ECONOMYNEXT – Sri Lanka’s Agriculture Minister Mahinda Amaraweera has suggested using imported rice stocks for animal feed as farmers who cultivated a record extent in the current season call for higher farmgate prices for paddy.
“There was a need to import rice some time ago,” Minister Amaraweera said. “But this (Yala) season farmers have cultivated more paddy than in seasons when fertilizer was given free.”
“This season farmers have cultivated 512,000 hectares. Now our problem is to ensure that the paddy is purchased. There is no longer any need to import rice. But it is alright to import rice for animal feed.”
Sri Lanka’s Consumer Affairs Authority whose coercive interventions and price controls disrupt agriculture and food markets banned the use of rice for animal feed in June 25.
The CAA can issue disruptive gazettes at midnight while the population is sleeping.
It has also created a crisis among poultry farmers who have no political clout with a price control on eggs, while rice farmers are calling for higher prices. Poultry feed prices are high due to controls on maize imports.
Imported rice is selling for around 190 rupees while domestic rice prices are controlled by several large millers who have silos sell for around 220 rupees.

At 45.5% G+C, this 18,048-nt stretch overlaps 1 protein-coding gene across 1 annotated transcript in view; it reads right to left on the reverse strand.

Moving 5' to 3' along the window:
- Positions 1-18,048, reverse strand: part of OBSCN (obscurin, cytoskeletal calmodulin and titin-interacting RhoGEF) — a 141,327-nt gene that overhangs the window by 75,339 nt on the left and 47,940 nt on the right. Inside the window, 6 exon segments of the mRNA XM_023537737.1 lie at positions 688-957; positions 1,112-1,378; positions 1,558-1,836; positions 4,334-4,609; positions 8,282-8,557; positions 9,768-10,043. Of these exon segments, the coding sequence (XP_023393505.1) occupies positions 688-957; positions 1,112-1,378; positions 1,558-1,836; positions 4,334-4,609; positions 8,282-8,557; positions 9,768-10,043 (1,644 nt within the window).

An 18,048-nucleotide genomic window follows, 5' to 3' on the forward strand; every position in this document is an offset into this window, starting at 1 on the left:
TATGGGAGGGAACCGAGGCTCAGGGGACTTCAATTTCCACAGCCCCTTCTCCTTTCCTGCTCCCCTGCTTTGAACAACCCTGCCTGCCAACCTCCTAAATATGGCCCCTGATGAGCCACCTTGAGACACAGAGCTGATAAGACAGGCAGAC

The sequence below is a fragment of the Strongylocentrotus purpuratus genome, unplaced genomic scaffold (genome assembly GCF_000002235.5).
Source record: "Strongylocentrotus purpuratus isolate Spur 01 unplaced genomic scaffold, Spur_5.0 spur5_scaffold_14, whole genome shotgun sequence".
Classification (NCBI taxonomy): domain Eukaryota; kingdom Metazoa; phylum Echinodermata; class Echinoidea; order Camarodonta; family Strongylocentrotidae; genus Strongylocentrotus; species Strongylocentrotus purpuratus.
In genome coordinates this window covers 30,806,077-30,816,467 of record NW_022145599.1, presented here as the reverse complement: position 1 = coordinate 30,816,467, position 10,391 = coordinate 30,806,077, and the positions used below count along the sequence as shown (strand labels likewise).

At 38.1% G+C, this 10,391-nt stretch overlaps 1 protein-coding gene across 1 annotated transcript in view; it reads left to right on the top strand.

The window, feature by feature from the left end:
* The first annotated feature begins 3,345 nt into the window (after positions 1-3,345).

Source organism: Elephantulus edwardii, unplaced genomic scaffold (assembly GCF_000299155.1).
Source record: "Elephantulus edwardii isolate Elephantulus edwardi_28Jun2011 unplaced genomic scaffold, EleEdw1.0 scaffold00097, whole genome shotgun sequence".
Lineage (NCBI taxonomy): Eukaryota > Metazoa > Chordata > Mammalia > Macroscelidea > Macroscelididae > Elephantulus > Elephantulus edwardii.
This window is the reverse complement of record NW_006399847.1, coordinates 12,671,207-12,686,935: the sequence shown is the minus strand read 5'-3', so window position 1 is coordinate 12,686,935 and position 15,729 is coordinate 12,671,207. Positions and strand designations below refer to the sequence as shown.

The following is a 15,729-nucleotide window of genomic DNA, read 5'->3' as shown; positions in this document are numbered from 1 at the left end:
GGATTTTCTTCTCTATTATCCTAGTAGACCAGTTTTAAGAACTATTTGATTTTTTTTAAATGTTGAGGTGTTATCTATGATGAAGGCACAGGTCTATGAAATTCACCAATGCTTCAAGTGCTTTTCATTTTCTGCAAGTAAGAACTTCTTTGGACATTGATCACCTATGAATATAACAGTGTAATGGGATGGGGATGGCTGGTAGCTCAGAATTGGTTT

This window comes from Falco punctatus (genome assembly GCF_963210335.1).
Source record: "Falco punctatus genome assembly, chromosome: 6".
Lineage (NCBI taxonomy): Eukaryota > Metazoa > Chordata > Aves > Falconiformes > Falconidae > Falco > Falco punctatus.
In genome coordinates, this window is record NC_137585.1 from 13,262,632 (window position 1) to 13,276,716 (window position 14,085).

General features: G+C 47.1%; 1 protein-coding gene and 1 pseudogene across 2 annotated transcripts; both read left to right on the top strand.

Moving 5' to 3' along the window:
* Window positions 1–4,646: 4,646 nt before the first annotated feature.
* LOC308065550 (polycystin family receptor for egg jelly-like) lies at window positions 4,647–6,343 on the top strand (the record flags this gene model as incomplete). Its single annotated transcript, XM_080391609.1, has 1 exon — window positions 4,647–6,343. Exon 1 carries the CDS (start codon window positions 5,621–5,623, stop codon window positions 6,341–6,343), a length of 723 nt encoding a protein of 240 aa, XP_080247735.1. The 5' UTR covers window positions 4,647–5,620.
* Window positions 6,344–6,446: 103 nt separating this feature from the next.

Sri Lanka rice prices soared after the rupee collapsed from 182 to 360 to the US dollar after the central bank printed money for two years to supress interest rates.
There have been calls to restrict the agency’s independence to print money (open market operations) to stop currency depreciation, impoverishment of the population and social unrest.
Minister Amaraweera has come under fire from some quarters for suggesting that rice be used for animal feed.
Sri Lanka authorities promised 120 rupees a for a kilogram of rice through the state-run Paddy Marketing Board up from around 50 to 55 rupees last year but are awaiting cash from the government.
Private millers are now buying rice for around 100 rupees or less but farmers want the promised rate.
Farmers say cultivation costs have doubled. Tractor fees for preparing land has doubled from 12,000 rupees to 20,000 to 24,000 and combine harvesting costs have also similarly gone up to around 25,000 rupees they say.
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